Purchase Linux CDs / DVDs / Flash Drives at OSDisc.com

Welcome to Our Community

While Linux.org has been around for a while, we recently changed management and had to purge most of the content (including users). If you signed up before April 23rd, 2017 please sign up again. Thanks!

Most secure and Easiest to use Linux Distro for new users in Sep 2018.

Discussion in 'Getting Started' started by NickBBB, Sep 19, 2018.

?

Most secure and Easiest to use Linux Distro for new users. September 2018

  1. Ubuntu

    56.2%
  2. Mint

    19.6%
  3. Debian

    3.9%
  4. Fedora

    2.6%
  5. OpenSUSE

    2.0%
  6. Kali

    9.8%
  7. Solus

    1.3%
  8. Arch

    0.7%
  9. CentOS

    2.6%
  10. Tails

    1.3%
  1. NickBBB

    NickBBB New Member

    Joined:
    Sep 19, 2018
    Messages:
    8
    Likes Received:
    12
    I am wondering everyone's thoughts on the best Linux distro for a new user that seeks security, anonymity, and ease of use. I am aware that live booting and VM's are a thing, but also want to know what people think for the primary distro. Thank for your input. :)


     
  2. Bayou Bengal

    Bayou Bengal Active Member

    Joined:
    Sep 14, 2017
    Messages:
    81
    Likes Received:
    101
    I'm a Mint user, so I voted for Mint. To me it was the most similar to Windows, and it had a very easy learning curve. I have been using Mint Cinnamon for over 5 years now. Of course, I would recommend you download several versions that catch your interest, and try a live session or install in a virtual machine. You can even burn them to a DVD. You see, most all of the current popular versions are easy to install, and very easy to use. Hell, they are easy to burn to a DVD or thumb drive. Make your decision that way, you will be happier in the long run.

    This site has over 1000 Linux distros to look over, with brief descriptions. https://distrowatch.com/dwres.php?resource=major It will also give you instructions on how to download the distro and a link.

    If you choose Mint, got to their site for specific instructions.
    https://www.linuxmint.com/
    They also have a very helpful community, but it isn't as nice and personalized as this forum.

    Good Luck! And, Welcome to Linux.org!
     
  3. wizardfromoz

    wizardfromoz Super Moderator
    Staff Member Gold Supporter

    Joined:
    Apr 30, 2017
    Messages:
    1,547
    Likes Received:
    1,697
    Hi Nick, just a heads up that you have two entries there for Mint, you can possibly edit that yourself, or I likely can, perhaps take out the bottom entry?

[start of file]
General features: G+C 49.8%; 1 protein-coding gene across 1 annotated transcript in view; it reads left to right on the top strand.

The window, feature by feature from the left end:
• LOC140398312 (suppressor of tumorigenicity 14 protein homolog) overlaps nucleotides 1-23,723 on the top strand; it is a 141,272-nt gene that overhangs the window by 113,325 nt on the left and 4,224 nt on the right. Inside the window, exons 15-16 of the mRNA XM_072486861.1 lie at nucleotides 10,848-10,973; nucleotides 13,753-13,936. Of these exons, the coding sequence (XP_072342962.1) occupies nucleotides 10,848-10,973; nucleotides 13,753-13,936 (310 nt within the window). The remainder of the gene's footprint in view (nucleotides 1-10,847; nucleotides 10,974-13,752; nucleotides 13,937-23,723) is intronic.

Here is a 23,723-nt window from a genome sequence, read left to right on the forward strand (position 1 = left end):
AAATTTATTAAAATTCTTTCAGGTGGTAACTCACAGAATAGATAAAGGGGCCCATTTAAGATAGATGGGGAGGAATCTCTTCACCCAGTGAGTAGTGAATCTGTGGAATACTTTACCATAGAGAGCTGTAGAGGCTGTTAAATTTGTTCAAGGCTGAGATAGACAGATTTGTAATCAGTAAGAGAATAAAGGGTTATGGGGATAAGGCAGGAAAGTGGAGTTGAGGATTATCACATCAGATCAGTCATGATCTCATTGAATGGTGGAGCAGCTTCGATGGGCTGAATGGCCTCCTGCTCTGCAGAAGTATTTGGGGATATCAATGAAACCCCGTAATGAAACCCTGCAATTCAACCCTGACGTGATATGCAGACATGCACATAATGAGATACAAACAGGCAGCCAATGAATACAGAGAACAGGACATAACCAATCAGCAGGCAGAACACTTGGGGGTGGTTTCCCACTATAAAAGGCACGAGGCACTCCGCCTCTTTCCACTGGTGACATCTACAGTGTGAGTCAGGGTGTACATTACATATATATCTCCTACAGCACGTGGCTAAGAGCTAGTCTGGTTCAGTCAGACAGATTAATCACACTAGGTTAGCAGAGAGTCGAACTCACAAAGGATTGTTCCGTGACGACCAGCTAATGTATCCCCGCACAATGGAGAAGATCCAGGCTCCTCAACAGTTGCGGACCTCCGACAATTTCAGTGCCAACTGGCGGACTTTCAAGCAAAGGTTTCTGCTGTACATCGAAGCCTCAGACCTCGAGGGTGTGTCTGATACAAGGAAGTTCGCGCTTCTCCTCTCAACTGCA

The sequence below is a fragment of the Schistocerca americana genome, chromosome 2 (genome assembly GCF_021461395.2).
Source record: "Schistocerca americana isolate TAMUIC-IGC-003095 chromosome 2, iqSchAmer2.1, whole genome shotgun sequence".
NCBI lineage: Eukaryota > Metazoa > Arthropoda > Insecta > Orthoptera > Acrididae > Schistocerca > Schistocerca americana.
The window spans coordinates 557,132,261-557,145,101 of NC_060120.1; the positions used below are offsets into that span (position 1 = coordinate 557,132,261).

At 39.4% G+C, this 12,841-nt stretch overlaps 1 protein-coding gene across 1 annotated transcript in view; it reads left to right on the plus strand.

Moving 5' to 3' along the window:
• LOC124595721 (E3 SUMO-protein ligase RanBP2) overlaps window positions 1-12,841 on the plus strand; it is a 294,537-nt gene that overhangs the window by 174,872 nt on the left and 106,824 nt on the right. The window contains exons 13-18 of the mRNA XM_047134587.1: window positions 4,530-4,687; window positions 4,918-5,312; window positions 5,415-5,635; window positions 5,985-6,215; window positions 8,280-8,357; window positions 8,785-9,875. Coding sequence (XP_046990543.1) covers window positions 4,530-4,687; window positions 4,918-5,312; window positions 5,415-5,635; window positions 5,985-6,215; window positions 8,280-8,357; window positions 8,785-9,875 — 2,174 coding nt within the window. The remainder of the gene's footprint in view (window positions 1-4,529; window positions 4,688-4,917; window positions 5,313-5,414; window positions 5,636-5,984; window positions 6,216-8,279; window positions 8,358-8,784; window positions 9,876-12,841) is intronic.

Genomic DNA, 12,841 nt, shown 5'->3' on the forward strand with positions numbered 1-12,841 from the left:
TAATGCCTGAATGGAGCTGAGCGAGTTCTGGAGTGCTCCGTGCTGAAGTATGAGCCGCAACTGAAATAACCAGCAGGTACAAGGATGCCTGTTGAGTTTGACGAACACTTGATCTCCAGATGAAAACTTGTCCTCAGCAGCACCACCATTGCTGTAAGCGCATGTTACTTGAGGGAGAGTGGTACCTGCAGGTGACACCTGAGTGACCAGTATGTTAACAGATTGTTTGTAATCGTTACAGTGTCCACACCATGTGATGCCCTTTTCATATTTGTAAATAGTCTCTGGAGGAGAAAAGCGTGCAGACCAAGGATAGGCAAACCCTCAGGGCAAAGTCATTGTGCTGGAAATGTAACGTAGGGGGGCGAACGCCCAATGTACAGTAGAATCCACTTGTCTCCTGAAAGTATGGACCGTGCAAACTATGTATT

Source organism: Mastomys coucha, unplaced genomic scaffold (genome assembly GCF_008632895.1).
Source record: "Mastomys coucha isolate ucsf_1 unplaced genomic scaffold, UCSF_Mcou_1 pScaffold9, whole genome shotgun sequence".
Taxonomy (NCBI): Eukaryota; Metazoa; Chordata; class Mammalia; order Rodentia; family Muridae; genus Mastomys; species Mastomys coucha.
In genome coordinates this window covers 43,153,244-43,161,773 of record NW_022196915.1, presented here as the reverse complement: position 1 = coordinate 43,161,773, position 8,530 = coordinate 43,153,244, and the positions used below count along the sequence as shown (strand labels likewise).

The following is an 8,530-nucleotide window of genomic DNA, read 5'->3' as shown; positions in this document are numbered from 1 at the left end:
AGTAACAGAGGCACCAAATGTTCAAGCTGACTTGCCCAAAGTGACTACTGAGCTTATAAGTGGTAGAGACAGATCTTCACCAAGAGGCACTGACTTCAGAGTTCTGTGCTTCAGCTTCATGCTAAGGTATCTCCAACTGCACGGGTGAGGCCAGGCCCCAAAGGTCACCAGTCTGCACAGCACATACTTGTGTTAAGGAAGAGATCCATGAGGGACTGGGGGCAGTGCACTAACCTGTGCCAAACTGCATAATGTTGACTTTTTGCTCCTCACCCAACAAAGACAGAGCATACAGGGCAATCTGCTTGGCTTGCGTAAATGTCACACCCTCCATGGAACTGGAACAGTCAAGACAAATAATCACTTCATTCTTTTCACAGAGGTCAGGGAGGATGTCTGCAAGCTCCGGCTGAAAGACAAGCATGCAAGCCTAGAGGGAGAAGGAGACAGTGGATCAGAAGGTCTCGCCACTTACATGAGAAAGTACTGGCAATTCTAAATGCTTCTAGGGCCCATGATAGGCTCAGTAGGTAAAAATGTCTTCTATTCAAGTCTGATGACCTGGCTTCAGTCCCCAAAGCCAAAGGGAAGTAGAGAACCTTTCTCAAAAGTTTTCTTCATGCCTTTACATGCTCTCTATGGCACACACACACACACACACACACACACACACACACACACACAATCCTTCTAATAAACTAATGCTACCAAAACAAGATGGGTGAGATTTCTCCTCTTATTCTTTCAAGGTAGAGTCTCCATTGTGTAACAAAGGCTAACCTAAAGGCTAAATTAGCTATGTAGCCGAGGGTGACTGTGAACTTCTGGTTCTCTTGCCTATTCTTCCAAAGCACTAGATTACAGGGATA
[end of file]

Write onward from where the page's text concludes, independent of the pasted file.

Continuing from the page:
I'll swing back and vote a little later.

    Cheers

    Wizard
     
    Hansel Johnson Jr and atanere like this.
  4. NickBBB

    NickBBB New Member

    Joined:
    Sep 19, 2018
    Messages:
    8
    Likes Received:
    12
    I went to edit, I did not have the option to remove one of the mints. Thank you for the heads up.
     
  5. poorguy

    poorguy Active Member

    Joined:
    Jul 29, 2018
    Messages:
    70
    Likes Received:
    123
    I can't vote on this.

    I will say that Linux Mint is the easiest for a new user to migrate from Windows to Linux.

    For the most Linux Mint is very secure although Linux Mint doesn't install all of the updates as Ubuntu or Debian as the Linux Mint devs use a number level system for updating.

    The Linux Mint devs claim that certain upper level updates can cause problems although I've never experienced this installing all updates.

    To be fair and honest I believe that all Linux Distros are secure as virus and malware attacks seem to be few and far between although nothing is bulletproof.
     
  6. atanere

    atanere Moderator
    Gold Supporter

    Joined:
    Apr 6, 2017
    Messages:
    1,699
    Likes Received:
    1,795
    Hi Nick, and welcome! I'd say that pretty much all Linux distros are fairly secure, at least in comparison to Windows. I think that "ease of use" is personally subjective... what's easy for others may not be easy for me (yeah, I'm taking about Gnome 3 Shell here! :eek::confused::D). But anonymity is mostly what I stopped to comment on.... you did not mention the Tails Linux distro, which is about the only Linux that touts anonymity as a "feature."

    Yet, it should be remembered that there really is no complete anonymity on the Internet, not even with Tails Linux. Anyone interested in this should be sure to carefully read their warning page.

    I seem to find far too often that privacy and security is a trade off with convenience... and most people will choose convenience in spite of the risks. This is why so many people still use simple passwords, and re-use passwords among multiple sites or services. This is why so many people still have not put a "credit freeze" on their credit information with the major reporting bureaus, even though Equifax was one of the biggest breaches in U.S. history. This is like waiting for a car wreck before considering whether we should buy insurance. It makes me sad.